A heady mix indeed. First things first: this book is tremendously entertaining. I’ve read it a couple of times before, and it’s fun and breezy, with McLellan generally doing a good job of weaving different characters in and out of her narrative, and animating various figures in an engaging manner. The major caveat is that The Girls is, at best, highly speculative. McLellan was a gossip columnist for many years, and it certainly shows in the resulting work. The reader is apprised of this from the very start, when in the foreword, McLellan states a principle that guided both her former work in newspapers and her research for The Girls: “One big, proven lie reveals far more than dozens or widely reported ‘truths’—once you understand why it was told”. Well, then. QED?
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London Symphony approaches

Almost three years ago, I posted about London Symphony, a contemporary silent film production by British filmmaker Alex Barrett. For this project, Barrett has revived the silent-era genre of the city symphony—a cinematic portrait of a city, more poetic evocation than documentary—to celebrate the spirit of London.

I had the pleasure of viewing the rough cut last year, and it’s a wonderful film. Stylistically it’s impressive, with beautiful cinematography and an excellent score; a great synthesis between image and sound. London Symphony is stylish, evocative of the original city symphonies without feeling in any way like a pastiche. But what makes it such a truly ambitious film, I think, is the scope that it covers: London Symphony was shot all over the English capital, with space given to people from all different walks of life, different cultural groups, and of course a huge number of locations. I may not know London well, having visited only briefly, but I experienced it as a nuanced view of the city.

And yes, I am quoted in the trailer. :)

The world premiere of London Symphony took place in May at the Edinburgh International Film Festival, but another big date is coming up: the film’s limited UK release in September. The tour kicks off with a live orchestra screening at the Barbican on September 3rd, followed by a collection of other venues across England. (Screening info here).

It will be a great one to see on the big screen, if you can get there! For the rest of us, stay tuned: London Symphony has been picked up by Flicker Alley for international distribution, and it will be released on MOD Blu-Ray and VOD later this year.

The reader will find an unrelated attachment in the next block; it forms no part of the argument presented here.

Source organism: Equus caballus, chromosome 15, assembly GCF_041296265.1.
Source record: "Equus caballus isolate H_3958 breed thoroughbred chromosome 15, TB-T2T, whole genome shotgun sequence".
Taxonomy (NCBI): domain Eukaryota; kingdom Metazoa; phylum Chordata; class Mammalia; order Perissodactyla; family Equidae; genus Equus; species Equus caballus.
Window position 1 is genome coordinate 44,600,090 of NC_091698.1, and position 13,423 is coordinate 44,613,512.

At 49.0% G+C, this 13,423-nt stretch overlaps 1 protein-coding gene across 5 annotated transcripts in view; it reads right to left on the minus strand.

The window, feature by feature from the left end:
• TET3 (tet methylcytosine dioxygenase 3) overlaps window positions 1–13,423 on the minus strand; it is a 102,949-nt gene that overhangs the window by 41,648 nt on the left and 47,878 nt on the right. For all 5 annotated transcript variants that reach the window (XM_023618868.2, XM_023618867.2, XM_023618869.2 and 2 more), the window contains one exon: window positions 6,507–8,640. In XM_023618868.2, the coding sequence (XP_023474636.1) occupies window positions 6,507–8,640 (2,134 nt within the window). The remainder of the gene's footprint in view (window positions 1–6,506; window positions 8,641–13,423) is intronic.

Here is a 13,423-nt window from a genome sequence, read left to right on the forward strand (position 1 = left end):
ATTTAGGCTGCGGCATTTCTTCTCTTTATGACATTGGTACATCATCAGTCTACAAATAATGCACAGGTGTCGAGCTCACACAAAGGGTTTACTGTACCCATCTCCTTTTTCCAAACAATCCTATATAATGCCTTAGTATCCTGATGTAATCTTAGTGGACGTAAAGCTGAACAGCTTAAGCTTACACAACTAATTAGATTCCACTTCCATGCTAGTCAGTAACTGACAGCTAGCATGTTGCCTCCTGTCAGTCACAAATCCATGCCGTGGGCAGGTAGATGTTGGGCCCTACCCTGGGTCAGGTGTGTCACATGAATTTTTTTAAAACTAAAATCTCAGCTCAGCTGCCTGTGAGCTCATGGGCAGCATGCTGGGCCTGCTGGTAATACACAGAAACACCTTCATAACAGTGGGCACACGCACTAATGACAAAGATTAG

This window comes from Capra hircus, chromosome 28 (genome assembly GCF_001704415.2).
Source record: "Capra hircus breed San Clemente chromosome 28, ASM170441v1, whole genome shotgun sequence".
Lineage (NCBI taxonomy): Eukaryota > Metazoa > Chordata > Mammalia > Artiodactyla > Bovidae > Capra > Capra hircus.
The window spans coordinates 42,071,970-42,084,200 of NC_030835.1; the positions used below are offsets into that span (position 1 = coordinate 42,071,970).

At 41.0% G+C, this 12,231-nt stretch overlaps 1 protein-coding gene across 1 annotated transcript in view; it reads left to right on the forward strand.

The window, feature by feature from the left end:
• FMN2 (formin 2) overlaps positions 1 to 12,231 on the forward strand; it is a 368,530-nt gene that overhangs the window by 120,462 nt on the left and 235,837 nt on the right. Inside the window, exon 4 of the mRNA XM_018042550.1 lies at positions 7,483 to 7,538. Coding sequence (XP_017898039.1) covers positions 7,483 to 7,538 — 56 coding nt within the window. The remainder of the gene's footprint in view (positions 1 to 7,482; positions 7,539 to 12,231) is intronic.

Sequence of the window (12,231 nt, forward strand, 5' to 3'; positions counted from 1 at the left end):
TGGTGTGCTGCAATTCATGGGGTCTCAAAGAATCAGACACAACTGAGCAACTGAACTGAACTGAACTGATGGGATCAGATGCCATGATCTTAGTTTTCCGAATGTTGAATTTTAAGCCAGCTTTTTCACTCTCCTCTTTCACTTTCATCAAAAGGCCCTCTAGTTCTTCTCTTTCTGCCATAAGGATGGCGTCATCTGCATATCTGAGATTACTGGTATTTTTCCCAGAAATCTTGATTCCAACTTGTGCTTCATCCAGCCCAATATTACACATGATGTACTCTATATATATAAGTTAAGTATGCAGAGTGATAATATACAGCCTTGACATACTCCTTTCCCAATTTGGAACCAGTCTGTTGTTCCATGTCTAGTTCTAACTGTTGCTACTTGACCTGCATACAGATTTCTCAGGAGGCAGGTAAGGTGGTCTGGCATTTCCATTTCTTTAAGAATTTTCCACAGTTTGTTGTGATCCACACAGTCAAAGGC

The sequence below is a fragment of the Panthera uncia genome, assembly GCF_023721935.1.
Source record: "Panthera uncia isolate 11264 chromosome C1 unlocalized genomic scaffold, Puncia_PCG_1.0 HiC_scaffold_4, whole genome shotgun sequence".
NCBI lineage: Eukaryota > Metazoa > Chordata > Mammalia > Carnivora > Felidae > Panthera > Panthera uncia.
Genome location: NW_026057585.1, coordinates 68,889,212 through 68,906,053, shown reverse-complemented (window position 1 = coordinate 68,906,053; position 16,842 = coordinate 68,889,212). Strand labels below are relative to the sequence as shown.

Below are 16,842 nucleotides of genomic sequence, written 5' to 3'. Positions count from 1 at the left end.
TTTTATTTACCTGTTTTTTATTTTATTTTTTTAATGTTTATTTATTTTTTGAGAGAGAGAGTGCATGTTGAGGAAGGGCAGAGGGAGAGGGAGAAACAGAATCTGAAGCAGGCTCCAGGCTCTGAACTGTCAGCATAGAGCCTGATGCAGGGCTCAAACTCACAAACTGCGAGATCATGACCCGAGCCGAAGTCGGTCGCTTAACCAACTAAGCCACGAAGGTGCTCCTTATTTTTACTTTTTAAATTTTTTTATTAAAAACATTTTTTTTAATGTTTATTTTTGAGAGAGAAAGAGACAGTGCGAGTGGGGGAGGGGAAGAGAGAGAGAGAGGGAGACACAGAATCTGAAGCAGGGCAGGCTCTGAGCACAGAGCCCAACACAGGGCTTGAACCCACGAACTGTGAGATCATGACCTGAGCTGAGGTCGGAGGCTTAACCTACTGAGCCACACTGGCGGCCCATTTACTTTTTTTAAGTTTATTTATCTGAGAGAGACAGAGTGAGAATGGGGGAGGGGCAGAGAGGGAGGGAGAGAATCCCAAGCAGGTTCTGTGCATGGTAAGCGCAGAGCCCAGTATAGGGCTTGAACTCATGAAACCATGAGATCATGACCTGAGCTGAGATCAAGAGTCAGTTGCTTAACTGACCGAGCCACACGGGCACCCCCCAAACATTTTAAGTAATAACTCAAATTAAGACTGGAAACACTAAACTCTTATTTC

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Announcing a publication!

Not long ago, a major project of mine came to fruition. A chance infatuation with the adverts for a particular film grew into a fruitful research project which involved early newspaper comic strips, international media coverage, and two Italian silent films. Now, my article on this particular collison of comic strip history, pop culture, and silent cinema has been published in the journal Feminist Media Histories.

The article is called From the New York Herald to the Italian screen: Fluffy Ruffles, la donna americana, and you can find it here.

It’s a research article, but also has a visual component: I produced hand-drawn illustrations to accompany the text. They’re mostly in pen, with some ink, and some use of collage. The illustrations are all based on archival materials, primarily adverts, that I unearthed in the course of my research. (Originally the concept was to produce something more zine-like in nature, but for several reasons it worked out differently).

Here’s the abstract:

The popular 1907–9 American newspaper comic strip character Fluffy Ruffles was an iconic embodiment of contemporary American femininity between the eras of the Gibson Girl and the later flapper and “it” girl. This article discusses Fluffy Ruffles as a popular phenomenon and incarnation of anxieties about women in the workplace, and how she underwent a metamorphosis in the European press, as preexisting ideas of American youth, wealth, and liberty were grafted onto her character. A decade after her debut in the newspapers, two films—Augusto Genina’s partially extant Miss Cyclone (La signorina Ciclone, 1916), and Alfredo Robert’s lost Miss Fluffy Ruffles (1918)—brought her to the Italian screen. This article looks at how the character was interpreted by Suzanne Armelle and Fernanda Negri Pouget, respectively, drawing on advertisements and the other performances of Negri Pouget to reconstruct the latter. The article is illustrated with drawings and collages based on the author’s research.

The article is on freeview until the end of the week. (And if you come to this post later on and want to take a look, flick me an email!)

I’m thinking of following up with a ‘behind the scenes’ post about the project, if people are interested. Any takers?